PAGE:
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Tensions run high as Garfield County Libraries address requested book removals in board meeting

 Garfield County Libraries Executive Director Jamie LaRue addresses a crowd of people who came to speak at a board meeting in Carbondale on Sept. 7, 2023. In response to recent community backlash, LaRue asked patrons to be respectful of staff, and said libraries are for everyone.
Caroline Llanes
/
Aspen Public Radio
Garfield County Libraries Executive Director Jamie LaRue addresses a crowd of people who came to speak at a board meeting in Carbondale on Sept. 7, 2023. In response to recent community backlash, LaRue asked patrons to be respectful of staff, and said libraries are for everyone.

The Garfield County Libraries Board of Trustees meeting on Thursday afternoon drew a crowd of around 60 people, packed into the Carbondale Branch’s community room. People showed up on both sides of a debate over whether books that depict sexual scenes in the adult section should be restricted or removed.

Rifle resident Trish O’Grady brought a petition to the board of trustees, asking that two Japanese manga graphic novels, including one that features LGBTQ+ characters, and other materials with age warnings be placed in locked cabinets, and that librarians must see ID to check them out.

“If these requirements are not met, then we request that all materials of the aforementioned warning be removed from the library inventory,” she said.

Her comments were met with a mix of applause and disapproval. The entire meeting was punctuated by outbursts from both supporters and opponents, both of whom were frustrated by the proceedings.

The two books, the first book in the Finder series and the first book in the Prison School series, are shelved in the adult section of the Silt Branch.

Garfield County Libraries Executive Director Jamie LaRue addressed O’Grady and the many other people who came to the meeting. He said everyone has the right to not like the materials they see at the library, and that frequently, there are things at the library that aren’t for everyone. He also said everyone has the right to complain if they dislike something.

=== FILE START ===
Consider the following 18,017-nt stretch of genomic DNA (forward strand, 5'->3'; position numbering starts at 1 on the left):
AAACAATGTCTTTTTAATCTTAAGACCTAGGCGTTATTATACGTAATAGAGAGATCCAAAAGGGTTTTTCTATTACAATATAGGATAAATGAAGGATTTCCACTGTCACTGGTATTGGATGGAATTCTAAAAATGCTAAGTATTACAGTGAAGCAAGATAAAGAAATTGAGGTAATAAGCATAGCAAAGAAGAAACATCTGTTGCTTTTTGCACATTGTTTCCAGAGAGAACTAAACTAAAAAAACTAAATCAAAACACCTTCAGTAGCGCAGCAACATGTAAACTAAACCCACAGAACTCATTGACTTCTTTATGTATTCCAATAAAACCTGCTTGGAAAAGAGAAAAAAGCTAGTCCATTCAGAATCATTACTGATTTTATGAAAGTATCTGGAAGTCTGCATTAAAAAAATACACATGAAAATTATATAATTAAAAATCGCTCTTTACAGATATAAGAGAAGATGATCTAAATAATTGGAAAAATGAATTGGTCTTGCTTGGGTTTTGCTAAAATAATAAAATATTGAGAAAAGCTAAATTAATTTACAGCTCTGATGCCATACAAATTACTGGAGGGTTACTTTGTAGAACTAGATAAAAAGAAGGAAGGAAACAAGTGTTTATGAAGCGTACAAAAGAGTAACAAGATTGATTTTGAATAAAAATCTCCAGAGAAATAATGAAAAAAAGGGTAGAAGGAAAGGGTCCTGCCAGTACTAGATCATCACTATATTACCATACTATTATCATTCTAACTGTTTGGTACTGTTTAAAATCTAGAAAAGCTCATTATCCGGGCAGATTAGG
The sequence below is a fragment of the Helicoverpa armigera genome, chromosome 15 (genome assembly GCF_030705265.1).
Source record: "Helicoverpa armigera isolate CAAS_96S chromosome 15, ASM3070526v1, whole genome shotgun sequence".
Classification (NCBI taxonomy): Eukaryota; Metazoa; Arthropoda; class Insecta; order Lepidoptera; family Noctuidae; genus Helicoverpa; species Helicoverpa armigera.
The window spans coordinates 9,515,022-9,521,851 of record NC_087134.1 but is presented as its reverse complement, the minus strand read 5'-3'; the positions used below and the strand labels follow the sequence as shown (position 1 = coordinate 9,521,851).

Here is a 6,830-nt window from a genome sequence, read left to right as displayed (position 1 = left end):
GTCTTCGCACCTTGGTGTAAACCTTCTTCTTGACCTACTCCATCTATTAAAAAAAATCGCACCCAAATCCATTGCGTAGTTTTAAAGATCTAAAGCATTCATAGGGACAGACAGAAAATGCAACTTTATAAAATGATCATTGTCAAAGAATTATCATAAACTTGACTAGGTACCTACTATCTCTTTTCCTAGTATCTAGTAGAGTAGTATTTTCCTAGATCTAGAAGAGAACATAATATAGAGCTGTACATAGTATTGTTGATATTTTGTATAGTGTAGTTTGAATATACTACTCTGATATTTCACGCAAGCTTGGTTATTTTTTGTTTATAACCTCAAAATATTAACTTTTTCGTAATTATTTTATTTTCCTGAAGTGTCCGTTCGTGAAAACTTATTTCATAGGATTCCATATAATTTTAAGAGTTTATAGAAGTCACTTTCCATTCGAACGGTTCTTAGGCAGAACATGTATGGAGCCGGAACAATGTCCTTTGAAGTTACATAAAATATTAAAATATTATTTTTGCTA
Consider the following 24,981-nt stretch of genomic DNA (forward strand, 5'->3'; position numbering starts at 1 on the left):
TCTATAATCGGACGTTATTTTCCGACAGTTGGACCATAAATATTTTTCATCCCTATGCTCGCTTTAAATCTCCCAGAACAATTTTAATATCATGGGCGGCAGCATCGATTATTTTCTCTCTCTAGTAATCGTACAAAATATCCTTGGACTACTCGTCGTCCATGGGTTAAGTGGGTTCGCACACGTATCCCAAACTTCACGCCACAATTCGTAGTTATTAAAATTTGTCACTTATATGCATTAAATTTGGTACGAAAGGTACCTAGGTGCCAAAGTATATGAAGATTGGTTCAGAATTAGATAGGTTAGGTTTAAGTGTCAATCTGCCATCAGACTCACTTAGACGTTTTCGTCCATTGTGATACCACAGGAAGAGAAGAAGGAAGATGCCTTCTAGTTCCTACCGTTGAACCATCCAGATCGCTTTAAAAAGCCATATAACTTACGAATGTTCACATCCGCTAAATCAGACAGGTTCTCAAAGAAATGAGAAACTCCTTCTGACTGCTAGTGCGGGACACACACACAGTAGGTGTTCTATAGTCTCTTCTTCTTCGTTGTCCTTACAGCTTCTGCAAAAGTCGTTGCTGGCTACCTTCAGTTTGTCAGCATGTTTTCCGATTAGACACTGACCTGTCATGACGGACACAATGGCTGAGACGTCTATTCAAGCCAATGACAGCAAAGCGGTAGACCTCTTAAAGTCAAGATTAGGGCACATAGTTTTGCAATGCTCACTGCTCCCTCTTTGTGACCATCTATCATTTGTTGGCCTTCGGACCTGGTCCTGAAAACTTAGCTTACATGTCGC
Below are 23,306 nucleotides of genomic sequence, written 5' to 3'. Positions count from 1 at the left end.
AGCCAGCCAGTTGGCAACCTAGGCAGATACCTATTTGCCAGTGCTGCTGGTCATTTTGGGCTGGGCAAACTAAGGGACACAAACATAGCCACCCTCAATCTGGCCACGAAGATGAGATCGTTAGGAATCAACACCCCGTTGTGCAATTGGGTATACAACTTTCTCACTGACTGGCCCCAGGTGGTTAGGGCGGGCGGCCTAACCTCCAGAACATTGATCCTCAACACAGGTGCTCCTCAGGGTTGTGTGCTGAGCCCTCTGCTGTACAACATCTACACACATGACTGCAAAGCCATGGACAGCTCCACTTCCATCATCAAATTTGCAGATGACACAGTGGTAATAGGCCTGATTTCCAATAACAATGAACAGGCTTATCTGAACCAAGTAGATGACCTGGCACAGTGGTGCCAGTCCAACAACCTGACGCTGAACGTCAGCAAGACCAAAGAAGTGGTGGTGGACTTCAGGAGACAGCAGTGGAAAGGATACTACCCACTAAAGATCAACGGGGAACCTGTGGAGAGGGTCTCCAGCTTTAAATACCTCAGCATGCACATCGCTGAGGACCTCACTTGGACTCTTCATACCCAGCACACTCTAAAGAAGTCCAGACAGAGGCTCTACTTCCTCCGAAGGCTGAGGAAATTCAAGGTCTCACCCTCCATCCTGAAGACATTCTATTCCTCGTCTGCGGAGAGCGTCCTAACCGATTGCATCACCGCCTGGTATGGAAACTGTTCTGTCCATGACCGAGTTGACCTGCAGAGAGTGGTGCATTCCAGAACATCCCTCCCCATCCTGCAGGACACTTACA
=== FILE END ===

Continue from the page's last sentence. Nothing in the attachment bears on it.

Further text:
But, LaRue said, some behavior crosses a line.

“A patron came into the Silt library, berated one of my staff, accosted a patron in a (LGBTQ) Pride t-shirt, then took some of these books being challenged, bent them to the pictures, and carefully placed them around the library, including the children’s area,” he said.

O’Grady stood up and took credit for those actions, and was met with a few scattered claps while other patrons told her to sit down.

After the short outburst from the crowd, LaRue continued his remarks.

“In fact, they did exactly what they falsely accused the library of doing, which is pushing adult content on children, and moving it from where it’s supposed to be shelved,” he said. “I just want to make it clear that everyone has the right not to be bullied or intimidated, or maliciously interfered with at the library.”

LaRue’s statement was met with applause.

Community members spoke both in favor of O’Grady’s petition and against it.

One speaker asked O’Grady and another individual to hold up cardboard signs with scans of images depicting sexual scenes from the books in question, and asked the crowd if they wanted their children to be looking at that content.

But others, like Paul Mascareñas, spoke in support of the work the county library district does in the community, and said he loves the library for its ability to connect people with their identities and the people around them.

“Unfortunately, there are those in the community with a lot of time on their hands to disrupt the work of those already doing a fabulous job, by the way,” he said. “Helping every patron that comes through their doors, or by volunteering to serve on the board.”

The Garfield County commissioners attended the meeting, unrelated to O’Grady’s petition, to discuss regular library business.

All three commissioners commended the Board of Trustees on the work they do.

“You are a diverse board,” said Commissioner Tom Jankovsky. “My hat’s off to you, you have some tough going… I do have a lot of respect for this board.”

O’Grady and other patrons asked the commissioners to do something about the books, but Chair John Martin informed the public that the county commissioners have no authority over what the library does or doesn’t keep on its shelves.

“It is a special district unto itself,” Martin said. “We get to review the budget, we don’t approve the budget.”

The Garfield County Public Library District is a special taxing district, meaning it’s funded by a mill levy approved by voters.

Martin also clarified that the county commissioner board appoints members to the library district board, but that’s the extent of their authority.

The library board capped public comment at 30 minutes, but LaRue suggested a separate community forum for people to further share their thoughts with the library. The commissioners agreed with that idea, and requested to attend, not to weigh in but to listen to community thoughts.

Caroline Llanes